Business interruption coverage insurance during the Covid-19 pandemic in Venezuela

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Jesús Escudero
Torres, Plaz & Araujo, Caracas

Andrea Cruz
Torres, Plaz & Araujo, Caracas


Since March 2020, following the World Health Organization (WHO) declaration that Covid-19 is a pandemic, governments around the world have taken action to reduce supress the virus.

The introduction of measures, such as quarantine, have let to conflicts relating to business interruption (BI) insurance and whether there would be coverage of the eventual losses due to Covid-19-related events.

Venezuela did not escape this new reality. In March 2020, the Venezuelan government declared a State of Emergency which is still in force. All businesses considered non-essential have remained closed while those regarded as essential have had their usual commercial activity severely curtailed.

The current crisis has highlighted the fact that, in Venezuela, there is very limited offer of coverages specifically designed to protect insureds from the economic damage caused by business interruption. It is only standard to find coverage for lost profit and some extraordinary expenses relating to the business interruption. Furthermore, these coverages are usually granted when such interruption is due to an event which has physically affected the premises from which the insured operates.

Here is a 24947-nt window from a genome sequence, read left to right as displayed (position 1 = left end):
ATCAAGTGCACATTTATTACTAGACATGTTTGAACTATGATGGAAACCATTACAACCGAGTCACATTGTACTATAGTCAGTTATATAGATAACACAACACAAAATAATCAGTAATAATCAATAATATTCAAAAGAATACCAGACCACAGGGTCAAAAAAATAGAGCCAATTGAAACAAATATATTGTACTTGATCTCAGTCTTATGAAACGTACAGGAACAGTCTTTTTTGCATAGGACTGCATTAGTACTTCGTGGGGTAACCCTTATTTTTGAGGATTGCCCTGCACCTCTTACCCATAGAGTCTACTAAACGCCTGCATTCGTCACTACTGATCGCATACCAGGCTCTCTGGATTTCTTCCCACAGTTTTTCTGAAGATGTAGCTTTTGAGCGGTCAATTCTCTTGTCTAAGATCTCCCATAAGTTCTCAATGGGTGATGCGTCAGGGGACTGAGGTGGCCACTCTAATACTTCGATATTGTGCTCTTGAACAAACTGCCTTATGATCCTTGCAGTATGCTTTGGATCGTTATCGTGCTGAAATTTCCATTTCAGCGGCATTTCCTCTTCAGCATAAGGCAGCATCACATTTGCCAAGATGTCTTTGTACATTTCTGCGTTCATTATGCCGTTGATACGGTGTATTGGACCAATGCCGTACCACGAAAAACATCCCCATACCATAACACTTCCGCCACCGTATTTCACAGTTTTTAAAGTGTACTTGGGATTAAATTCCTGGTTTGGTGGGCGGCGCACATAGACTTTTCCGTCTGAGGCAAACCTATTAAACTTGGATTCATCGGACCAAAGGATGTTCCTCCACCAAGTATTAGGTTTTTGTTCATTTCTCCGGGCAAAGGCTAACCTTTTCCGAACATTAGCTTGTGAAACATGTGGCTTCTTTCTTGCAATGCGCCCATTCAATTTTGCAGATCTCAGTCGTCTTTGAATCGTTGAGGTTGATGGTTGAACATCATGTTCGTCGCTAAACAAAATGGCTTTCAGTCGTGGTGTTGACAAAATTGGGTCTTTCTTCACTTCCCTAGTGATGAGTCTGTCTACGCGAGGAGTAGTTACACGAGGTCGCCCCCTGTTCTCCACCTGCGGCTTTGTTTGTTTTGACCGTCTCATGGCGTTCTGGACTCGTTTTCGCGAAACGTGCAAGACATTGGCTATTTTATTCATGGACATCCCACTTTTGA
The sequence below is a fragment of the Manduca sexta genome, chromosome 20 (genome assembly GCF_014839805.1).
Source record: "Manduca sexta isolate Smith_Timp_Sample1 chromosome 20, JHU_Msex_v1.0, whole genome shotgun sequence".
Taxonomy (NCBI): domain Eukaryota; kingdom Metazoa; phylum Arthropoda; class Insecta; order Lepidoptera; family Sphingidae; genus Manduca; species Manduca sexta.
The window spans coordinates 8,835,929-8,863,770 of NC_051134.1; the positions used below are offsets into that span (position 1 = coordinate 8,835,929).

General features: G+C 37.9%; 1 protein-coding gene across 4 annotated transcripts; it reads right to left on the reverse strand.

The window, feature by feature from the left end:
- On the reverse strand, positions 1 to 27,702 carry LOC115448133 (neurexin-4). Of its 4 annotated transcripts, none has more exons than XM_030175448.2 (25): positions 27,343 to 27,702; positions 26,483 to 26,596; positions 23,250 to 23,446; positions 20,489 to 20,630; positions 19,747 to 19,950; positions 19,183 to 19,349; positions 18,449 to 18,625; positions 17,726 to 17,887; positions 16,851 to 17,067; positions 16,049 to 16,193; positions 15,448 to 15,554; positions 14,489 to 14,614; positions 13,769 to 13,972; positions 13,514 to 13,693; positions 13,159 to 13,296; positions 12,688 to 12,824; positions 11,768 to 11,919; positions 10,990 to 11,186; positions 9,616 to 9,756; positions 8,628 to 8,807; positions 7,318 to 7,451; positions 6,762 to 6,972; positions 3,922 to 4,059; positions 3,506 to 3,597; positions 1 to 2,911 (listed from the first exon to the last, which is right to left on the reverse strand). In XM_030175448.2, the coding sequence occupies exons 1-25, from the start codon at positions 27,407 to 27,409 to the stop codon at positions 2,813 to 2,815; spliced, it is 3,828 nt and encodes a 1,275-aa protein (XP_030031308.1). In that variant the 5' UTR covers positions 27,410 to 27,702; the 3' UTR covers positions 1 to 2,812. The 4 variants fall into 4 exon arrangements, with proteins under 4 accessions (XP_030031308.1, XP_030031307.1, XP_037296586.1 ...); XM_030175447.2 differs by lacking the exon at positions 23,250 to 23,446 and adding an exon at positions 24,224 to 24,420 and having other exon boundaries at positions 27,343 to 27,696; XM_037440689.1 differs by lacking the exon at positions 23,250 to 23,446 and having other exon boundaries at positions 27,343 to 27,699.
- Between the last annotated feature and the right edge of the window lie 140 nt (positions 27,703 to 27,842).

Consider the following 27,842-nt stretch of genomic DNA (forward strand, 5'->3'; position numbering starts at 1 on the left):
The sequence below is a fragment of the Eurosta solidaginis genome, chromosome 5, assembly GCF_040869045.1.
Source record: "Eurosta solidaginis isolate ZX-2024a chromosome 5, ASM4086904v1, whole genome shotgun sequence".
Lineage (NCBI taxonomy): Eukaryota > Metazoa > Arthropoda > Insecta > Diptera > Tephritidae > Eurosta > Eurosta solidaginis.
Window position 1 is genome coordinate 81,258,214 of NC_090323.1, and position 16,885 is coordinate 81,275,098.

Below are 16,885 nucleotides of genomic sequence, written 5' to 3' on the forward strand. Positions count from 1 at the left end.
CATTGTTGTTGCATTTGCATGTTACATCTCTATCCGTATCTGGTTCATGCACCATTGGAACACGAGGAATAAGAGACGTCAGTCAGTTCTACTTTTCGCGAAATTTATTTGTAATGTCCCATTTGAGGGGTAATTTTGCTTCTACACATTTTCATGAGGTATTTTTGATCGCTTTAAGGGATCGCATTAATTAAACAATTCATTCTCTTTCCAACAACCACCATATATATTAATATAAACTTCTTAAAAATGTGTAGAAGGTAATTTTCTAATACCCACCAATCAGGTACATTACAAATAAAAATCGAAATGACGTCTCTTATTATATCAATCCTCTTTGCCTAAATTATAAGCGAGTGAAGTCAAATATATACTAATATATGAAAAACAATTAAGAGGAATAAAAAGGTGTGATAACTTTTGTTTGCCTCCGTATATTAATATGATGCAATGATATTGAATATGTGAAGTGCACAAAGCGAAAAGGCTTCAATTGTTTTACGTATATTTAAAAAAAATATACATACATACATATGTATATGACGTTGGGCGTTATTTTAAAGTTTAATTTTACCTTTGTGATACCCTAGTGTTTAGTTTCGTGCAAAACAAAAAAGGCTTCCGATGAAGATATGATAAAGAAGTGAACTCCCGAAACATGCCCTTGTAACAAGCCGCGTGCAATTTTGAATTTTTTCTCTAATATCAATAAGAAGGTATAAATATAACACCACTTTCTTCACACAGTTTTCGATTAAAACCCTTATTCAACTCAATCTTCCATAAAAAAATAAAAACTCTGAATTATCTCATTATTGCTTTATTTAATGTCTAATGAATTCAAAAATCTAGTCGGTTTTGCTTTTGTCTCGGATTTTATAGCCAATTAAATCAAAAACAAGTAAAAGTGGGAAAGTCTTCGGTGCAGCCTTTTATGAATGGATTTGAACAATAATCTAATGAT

Coverage of the above mentioned lost profit and extraordinary expenses risks are usually offered by insurance companies in Venezuela as an additional coverage included either in an all industrial risk policy, fire insurance policy or anti-theft policy issued to cover risks related to the physical location of a company. Consequently, insurance companies in Venezuela currently only offer business interruption risk coverage arising from physical damage sustained by the insured’s place of business.

To date, according to the information from the Chamber of Insurers of Venezuela (Cámara de Aseguradores de Venezuela) there have been no claims filed by any insured against an insurer regarding losses due to a business interruption caused by the pandemic. However, it would be interesting to study, on a case-by-case basis, whether a Venezuelan-issued policy that includes an additional coverage of lost profit or extraordinary expenses, could provide coverage in such cases.

As in many other jurisdictions, the pandemic itself did not trigger the business interruption. In contrast, the interruption was caused by government measures and, especially, orders issued by civil authorities and imposed to prevent non-essential business from carrying out their normal activity.

Although, as previously mentioned, the Venezuelan insurance market in relation to the business interruption coverage is currently small and, consequently, no claims have been filed, or even a discussion opened on this matter; nevertheless, insurance and reinsurance companies in Venezuela are watching developments of the matter around the world closely.

Apart from helping keep the local insurance market up to date, the legal study and follow up of relevant cases related to BI (eg, the United Kingdom Financial Conduct Authority case, filed before the High Court of Justice of England and Wales) will allow Venezuelan insurance market to: better understand the circumstances and new conditions, products and requirements designed by the international insurance and reinsurance markets; and expand Venezuela’s market by creating new products designed to cover the needs of both insureds and insurers/reinsurers.

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